needle into the base of the spine,an anaesthetist has to rely entirely on haptic feed-
back.Recognition of the correct haptic “signature” involved with the insertion of
the needle into the spine is crucial for a successful procedure and thus training on a
virtual patient is more preferable to training on a real person.Acommercial haptic
device available fromImmersion Co.was incorporated in an Epidural Anaesthesia
Training Simulation by Stredney et al (Stredney et al.,1996).The system uses
the Immersion haptic device to provide the user with a resistive force that is co-
axial to the needle.A more recent training system was developed by Ayache et
al (Ayache et al.,1997).Here,a Laparoscopic Impulse Engine from Immersion
Co.was used in a surgery simulation system.The simulation system presents the
user with a dynamic,visual and haptic simulation of an organ.A highly realistic
haptic sensation is reported from the visco-elastic behaviour of the virtual organ.
Research in this ﬁeld has not been limited to human surgery.Researchers from
the diﬀerent departments of the University of Glasgow have worked together to
develop a Horse Ovary Palpation System (HOPS) (Crossan et al.,2000)(Brewster
et al.,1998).The system uses a PHANToM haptic interface to present an oper-
ator with the haptic sensation of conducting a common veterinarian examination
procedure.HOPS is intended to be used as a training system that allows students
to experience and learn palpation procedures in a safe and humane manner.It
is stated that a future aim is to add a second PHANToM to the system to allow
more complex interaction between the student and the virtual patient.
It is clear that there are far more applications for the haptic interface technology
than is apparent froman initial glance.Another emerging application is the use of
haptic technologies in the display of complex scientiﬁc data or theoretical principles
(Brooks Jr.et al.,1990).Teaching of science requires that the environmental
model of the world,held in the mind of a student,be as correct as possible.But
it is often the case that this mental model is fundamentally ﬂawed due to our
everyday erroneous observations of the environment around us.Dede at al (Dede
et al.,1994) propose that physical immersion and multiple sensory perception in
a virtual environment may lead to an improved understanding of the world of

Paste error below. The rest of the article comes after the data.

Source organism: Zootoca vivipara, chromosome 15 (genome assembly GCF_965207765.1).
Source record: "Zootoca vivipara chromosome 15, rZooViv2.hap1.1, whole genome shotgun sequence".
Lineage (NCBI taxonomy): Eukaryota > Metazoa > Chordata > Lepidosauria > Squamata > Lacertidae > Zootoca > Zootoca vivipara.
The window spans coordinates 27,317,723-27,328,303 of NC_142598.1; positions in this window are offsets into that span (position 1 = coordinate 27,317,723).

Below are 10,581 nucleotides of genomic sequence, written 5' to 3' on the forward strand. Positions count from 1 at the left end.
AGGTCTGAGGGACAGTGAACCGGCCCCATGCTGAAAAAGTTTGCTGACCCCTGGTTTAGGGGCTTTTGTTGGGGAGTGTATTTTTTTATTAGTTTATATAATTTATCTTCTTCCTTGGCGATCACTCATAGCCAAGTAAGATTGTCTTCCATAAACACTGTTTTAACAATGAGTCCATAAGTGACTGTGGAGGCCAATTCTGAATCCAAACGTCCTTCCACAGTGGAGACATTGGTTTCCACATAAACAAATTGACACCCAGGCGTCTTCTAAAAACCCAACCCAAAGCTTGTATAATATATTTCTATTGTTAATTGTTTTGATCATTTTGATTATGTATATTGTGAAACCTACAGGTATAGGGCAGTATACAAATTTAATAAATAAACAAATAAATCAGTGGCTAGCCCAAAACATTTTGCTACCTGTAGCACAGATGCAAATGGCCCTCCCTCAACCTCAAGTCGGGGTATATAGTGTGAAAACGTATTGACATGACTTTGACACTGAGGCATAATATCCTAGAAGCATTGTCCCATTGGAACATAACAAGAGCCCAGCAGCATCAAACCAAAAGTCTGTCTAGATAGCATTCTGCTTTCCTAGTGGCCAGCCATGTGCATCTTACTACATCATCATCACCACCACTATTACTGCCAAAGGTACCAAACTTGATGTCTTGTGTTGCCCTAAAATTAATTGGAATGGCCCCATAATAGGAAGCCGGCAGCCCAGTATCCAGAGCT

science.Subjects that are traditionally diﬃcult to master,such as relativity and
quantum mechanics could possibly be made more intuitive by the application of
VR immersion and learning-by-doing.
2.9 Manipulator teleoperation
General research into the ﬁeld of remote manipulator teleoperation has focused
on the following ﬁelds:
Real-time position and force control
Real-time obstacle avoidance
Manipulator kinematic design (to ensure that the manipulator can achieve
the tasks required)
Real-time control of the Cartesian motion and forces at the manipulator end ef-
fector provides the user with a highly intuitive control method.The operator can
control the end eﬀector in Cartesian space without needing to knowthe,often com-
plex,motion of the manipulator joints that are required to achieve the demanded
motion (Whitney,1969),(Nakamura & Hanafusa,1986),(Craig,1986),(Whitney,
1987),(Khatib,1987),(Nakamura,1991),(Deo & Walker,1997),(Freund & Pe-
sara,1998).Similarly,real-time obstacle avoidance can be used to further simplify
the task of the operator by ensuring that collisions between the manipulator links
and environment do not occur (Khatib,1986)(Seraji & Bon,1999).With redun-
dant manipulators,this can often be achieved as a secondary task by moving links
away from obstacles whilst simultaneously ensuring that the end eﬀector motion
command supplied by the operator is achieved (Glass et al.,1993).
Teleoperation requires manipulators that are well suited to the tasks that they
are to perform and the environment within which they are to function.Manip-
ulator kinematic design,i.e.the choice of link lengths,joint positions and joint
motion capabilities,is an important aspect of teleoperation system design since
it has a large eﬀect on the ability of the manipulator to reach the desired po-
sitions within the workspace.Research in this ﬁeld has investigated kinematic
design optimisation and evaluation to ensure that teleoperation tasks can be per-
formed within the particular workspace of the manipulator.(Gosselin & Angeles,